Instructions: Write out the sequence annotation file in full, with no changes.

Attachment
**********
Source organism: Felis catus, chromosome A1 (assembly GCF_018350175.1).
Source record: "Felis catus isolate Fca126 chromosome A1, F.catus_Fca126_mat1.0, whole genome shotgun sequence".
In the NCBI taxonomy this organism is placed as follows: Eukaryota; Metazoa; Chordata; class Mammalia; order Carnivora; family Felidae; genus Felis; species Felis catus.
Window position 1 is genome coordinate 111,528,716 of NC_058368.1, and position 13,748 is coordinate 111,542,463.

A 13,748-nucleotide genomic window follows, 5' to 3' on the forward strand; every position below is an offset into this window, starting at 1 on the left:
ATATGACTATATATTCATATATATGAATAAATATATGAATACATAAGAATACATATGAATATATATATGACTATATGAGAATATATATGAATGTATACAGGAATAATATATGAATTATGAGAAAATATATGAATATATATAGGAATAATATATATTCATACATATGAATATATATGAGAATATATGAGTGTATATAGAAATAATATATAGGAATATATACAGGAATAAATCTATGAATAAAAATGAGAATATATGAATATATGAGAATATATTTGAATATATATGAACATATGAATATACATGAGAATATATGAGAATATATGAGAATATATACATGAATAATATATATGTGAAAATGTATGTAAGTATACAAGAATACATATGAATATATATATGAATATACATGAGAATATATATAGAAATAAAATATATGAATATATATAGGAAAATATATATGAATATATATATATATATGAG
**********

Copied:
Source organism: Felis catus, chromosome A1 (assembly GCF_018350175.1).
Source record: "Felis catus isolate Fca126 chromosome A1, F.catus_Fca126_mat1.0, whole genome shotgun sequence".
In the NCBI taxonomy this organism is placed as follows: Eukaryota; Metazoa; Chordata; class Mammalia; order Carnivora; family Felidae; genus Felis; species Felis catus.
Window position 1 is genome coordinate 111,528,716 of NC_058368.1, and position 13,748 is coordinate 111,542,463.

A 13,748-nucleotide genomic window follows, 5' to 3' on the forward strand; every position below is an offset into this window, starting at 1 on the left:
ATATGACTATATATTCATATATATGAATAAATATATGAATACATAAGAATACATATGAATATATATATGACTATATGAGAATATATATGAATGTATACAGGAATAATATATGAATTATGAGAAAATATATGAATATATATAGGAATAATATATATTCATACATATGAATATATATGAGAATATATGAGTGTATATAGAAATAATATATAGGAATATATACAGGAATAAATCTATGAATAAAAATGAGAATATATGAATATATGAGAATATATTTGAATATATATGAACATATGAATATACATGAGAATATATGAGAATATATGAGAATATATACATGAATAATATATATGTGAAAATGTATGTAAGTATACAAGAATACATATGAATATATATATGAATATACATGAGAATATATATAGAAATAAAATATATGAATATATATAGGAAAATATATATGAATATATATATATATATGAG